It's been interesting to hear how locked-in to bad intelligence, influenced by the state's own propaganda in a self-perpetuating loop, Putin is. Reminds me a lot of the "intelligence failures" that led to the Iraq War--wherein Cheney and Rummy set up their own "intelligence" agency at DoD: Office of Special Plans--which now sounds Monty Pythonesque given the clusterf*ck that emerged from it.
It was set up as an ideologically-driven "intelligence" source to make the case for war. In other words, it helped to crank out the propaganda that made "real Americans" gung-ho to stop that Hitler Saddam. (Other Hitlers are kinda cool, apparently. See Putin.)
And so the people in charge set up an intelligence agency that they could trust to affirm their beliefs about the necessity of war and the likelihood of its rousing success.
The information CTEG put together was treated differently than other intelligence. Unlike other reports, CTEG's conclusions about Iraq's training of jihadists in the use of explosives and weapons of mass destruction were never distributed to the many different agencies in the intelligence community. Although CTEG analysts met once with Director George Tenet and other CIA officials, they changed no minds at the agency on the issue of Saddam and al-Qaida, and their work was never "coordinated" or cleared by the various agencies that weigh in on intelligence publications. Top officers in military intelligence who saw the report refused to concur with it.
Nonetheless, CTEG's findings were the basis for briefings in the White House and on Capitol Hill. Some of CTEG's material was leaked to the Weekly Standard, where it was published. In that form, the Feith "annex" achieved some renown as a classic in the genre of cherry-picked intelligence.
Dick Cheney was CTEG's patron. He had the group present its material at OVP and the National Security Council. He made frequent public remarks, drawing on CTEG conclusions, alleging an al-Qaida/Saddam connection. (Even after the 9/11 commission delivered its verdict that there was no collaborative relationship between the two sides, Cheney announced that the evidence of the Bin Laden-Baghdad ties was "overwhelming.") John Hannah, a Cheney aide who became the vice president's national security adviser after Libby's resignation, recycled some of the material into a draft of the speech Secretary of State Colin Powell was to give at the United Nations in February 2003—a draft that Powell threw out, calling it "b*llsh*t."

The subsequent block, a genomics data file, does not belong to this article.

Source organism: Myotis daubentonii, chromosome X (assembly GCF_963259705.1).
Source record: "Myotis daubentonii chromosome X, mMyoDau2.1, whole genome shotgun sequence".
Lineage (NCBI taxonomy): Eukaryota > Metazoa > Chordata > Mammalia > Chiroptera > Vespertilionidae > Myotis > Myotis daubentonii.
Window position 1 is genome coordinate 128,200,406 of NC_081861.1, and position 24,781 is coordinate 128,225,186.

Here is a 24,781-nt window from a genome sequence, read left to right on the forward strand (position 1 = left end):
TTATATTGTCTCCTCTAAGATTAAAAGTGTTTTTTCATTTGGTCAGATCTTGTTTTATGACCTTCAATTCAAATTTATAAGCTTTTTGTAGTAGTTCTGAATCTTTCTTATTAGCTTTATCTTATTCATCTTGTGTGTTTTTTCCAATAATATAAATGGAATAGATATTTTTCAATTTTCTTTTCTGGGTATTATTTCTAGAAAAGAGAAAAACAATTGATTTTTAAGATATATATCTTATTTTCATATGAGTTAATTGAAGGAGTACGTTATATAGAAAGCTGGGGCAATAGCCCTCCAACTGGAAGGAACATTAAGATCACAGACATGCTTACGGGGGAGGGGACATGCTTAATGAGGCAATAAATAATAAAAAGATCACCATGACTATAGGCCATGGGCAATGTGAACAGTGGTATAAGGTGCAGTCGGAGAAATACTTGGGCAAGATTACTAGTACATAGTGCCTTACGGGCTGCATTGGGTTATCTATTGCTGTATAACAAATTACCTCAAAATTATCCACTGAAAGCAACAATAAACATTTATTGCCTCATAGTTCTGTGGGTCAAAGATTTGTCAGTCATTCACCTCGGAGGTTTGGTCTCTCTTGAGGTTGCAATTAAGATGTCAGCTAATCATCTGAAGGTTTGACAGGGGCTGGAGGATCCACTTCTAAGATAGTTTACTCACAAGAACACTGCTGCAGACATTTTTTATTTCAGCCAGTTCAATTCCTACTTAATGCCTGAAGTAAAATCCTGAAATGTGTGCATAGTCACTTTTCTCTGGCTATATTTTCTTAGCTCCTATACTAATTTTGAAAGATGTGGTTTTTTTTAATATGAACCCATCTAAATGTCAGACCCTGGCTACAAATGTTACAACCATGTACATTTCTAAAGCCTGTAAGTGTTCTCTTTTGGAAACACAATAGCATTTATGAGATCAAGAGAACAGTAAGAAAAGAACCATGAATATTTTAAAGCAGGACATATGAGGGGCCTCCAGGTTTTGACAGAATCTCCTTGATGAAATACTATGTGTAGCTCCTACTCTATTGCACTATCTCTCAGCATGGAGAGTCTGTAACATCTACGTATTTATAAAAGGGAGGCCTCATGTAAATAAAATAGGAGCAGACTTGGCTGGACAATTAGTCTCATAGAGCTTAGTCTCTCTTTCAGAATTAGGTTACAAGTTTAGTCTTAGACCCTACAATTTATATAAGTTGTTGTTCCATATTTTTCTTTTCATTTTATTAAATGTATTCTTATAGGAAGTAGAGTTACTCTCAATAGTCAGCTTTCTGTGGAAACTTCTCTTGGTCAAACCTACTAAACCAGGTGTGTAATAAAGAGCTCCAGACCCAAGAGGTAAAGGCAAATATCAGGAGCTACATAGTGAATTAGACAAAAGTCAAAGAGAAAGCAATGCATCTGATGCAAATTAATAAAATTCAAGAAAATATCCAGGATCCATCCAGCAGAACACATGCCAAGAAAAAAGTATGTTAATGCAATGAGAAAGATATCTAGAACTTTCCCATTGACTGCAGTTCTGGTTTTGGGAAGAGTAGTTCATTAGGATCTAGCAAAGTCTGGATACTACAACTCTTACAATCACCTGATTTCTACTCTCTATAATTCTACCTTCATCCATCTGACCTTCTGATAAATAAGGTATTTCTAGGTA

The wide airing of CTEG material clearly irked George Tenet, who declared at one point when pressed by congressmen in 2003 that he would "talk to" Cheney about some of the claims he was making. Whatever passed between them, Cheney was not deterred. In January 2004, he told a reporter for the Rocky Mountain News that the Standard article was the "best source of information" on Saddam's ties to al-Qaida. In June 2004, Cheney was still claiming that 9/11 conspirator Mohammed Atta met an Iraqi agent in Prague.
We humans, especially those of us who are certain we're always right, always the "good guys," are prone to gobbling up any information that supports our views and vilifies those we perceive as the "bad guys."
And we never learn. This is why it is scary to think about the weapons we have available to us now.
One thing the Cold War gave us was this: the threat of mutually-assured destruction made people in leadership positions be ver-ry care-ful about leaping to conclusions. I don't know, but I suspect that intelligence in those days was much less cherry-picked for fear that some ideological extremists on board were looking for reasons for aggression. Aggression could very well equal the end. So I bet that intelligence analysis was subjected to more rigid applications of logic than is this case today. Which is worrisome considering we humans can still blow up civilization.
Edited by Spectacles, 06 March 2014 - 08:11 AM.